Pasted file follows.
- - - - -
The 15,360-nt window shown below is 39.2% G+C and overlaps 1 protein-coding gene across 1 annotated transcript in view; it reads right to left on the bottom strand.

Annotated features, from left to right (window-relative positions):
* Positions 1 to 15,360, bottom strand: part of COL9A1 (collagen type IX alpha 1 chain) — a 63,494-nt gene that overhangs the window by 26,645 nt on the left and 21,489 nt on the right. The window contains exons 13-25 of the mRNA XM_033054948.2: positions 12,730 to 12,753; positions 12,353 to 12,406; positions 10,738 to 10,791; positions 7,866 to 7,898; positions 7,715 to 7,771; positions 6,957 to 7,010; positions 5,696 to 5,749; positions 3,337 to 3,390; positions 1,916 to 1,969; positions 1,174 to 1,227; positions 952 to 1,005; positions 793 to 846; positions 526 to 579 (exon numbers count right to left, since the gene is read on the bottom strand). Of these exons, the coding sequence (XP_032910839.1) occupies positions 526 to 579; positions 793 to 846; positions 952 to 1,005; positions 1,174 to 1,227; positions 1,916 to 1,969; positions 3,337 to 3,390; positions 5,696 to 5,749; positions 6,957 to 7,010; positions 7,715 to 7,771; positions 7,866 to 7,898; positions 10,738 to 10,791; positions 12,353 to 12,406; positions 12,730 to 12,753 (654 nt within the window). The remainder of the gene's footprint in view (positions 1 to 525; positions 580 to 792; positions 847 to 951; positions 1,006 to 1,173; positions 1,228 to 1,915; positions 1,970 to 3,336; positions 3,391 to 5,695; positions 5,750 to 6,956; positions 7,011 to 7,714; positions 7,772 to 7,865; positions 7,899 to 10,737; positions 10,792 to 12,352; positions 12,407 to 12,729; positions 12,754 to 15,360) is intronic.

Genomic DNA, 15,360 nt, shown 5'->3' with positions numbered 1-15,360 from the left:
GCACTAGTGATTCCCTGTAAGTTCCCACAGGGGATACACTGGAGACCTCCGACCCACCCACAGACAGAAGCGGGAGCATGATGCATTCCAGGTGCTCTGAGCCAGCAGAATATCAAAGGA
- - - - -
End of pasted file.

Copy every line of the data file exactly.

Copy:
The 15,360-nt window shown below is 39.2% G+C and overlaps 1 protein-coding gene across 1 annotated transcript in view; it reads right to left on the bottom strand.

Annotated features, from left to right (window-relative positions):
* Positions 1 to 15,360, bottom strand: part of COL9A1 (collagen type IX alpha 1 chain) — a 63,494-nt gene that overhangs the window by 26,645 nt on the left and 21,489 nt on the right. The window contains exons 13-25 of the mRNA XM_033054948.2: positions 12,730 to 12,753; positions 12,353 to 12,406; positions 10,738 to 10,791; positions 7,866 to 7,898; positions 7,715 to 7,771; positions 6,957 to 7,010; positions 5,696 to 5,749; positions 3,337 to 3,390; positions 1,916 to 1,969; positions 1,174 to 1,227; positions 952 to 1,005; positions 793 to 846; positions 526 to 579 (exon numbers count right to left, since the gene is read on the bottom strand). Of these exons, the coding sequence (XP_032910839.1) occupies positions 526 to 579; positions 793 to 846; positions 952 to 1,005; positions 1,174 to 1,227; positions 1,916 to 1,969; positions 3,337 to 3,390; positions 5,696 to 5,749; positions 6,957 to 7,010; positions 7,715 to 7,771; positions 7,866 to 7,898; positions 10,738 to 10,791; positions 12,353 to 12,406; positions 12,730 to 12,753 (654 nt within the window). The remainder of the gene's footprint in view (positions 1 to 525; positions 580 to 792; positions 847 to 951; positions 1,006 to 1,173; positions 1,228 to 1,915; positions 1,970 to 3,336; positions 3,391 to 5,695; positions 5,750 to 6,956; positions 7,011 to 7,714; positions 7,772 to 7,865; positions 7,899 to 10,737; positions 10,792 to 12,352; positions 12,407 to 12,729; positions 12,754 to 15,360) is intronic.

Genomic DNA, 15,360 nt, shown 5'->3' with positions numbered 1-15,360 from the left:
GCACTAGTGATTCCCTGTAAGTTCCCACAGGGGATACACTGGAGACCTCCGACCCACCCACAGACAGAAGCGGGAGCATGATGCATTCCAGGTGCTCTGAGCCAGCAGAATATCAAAGGA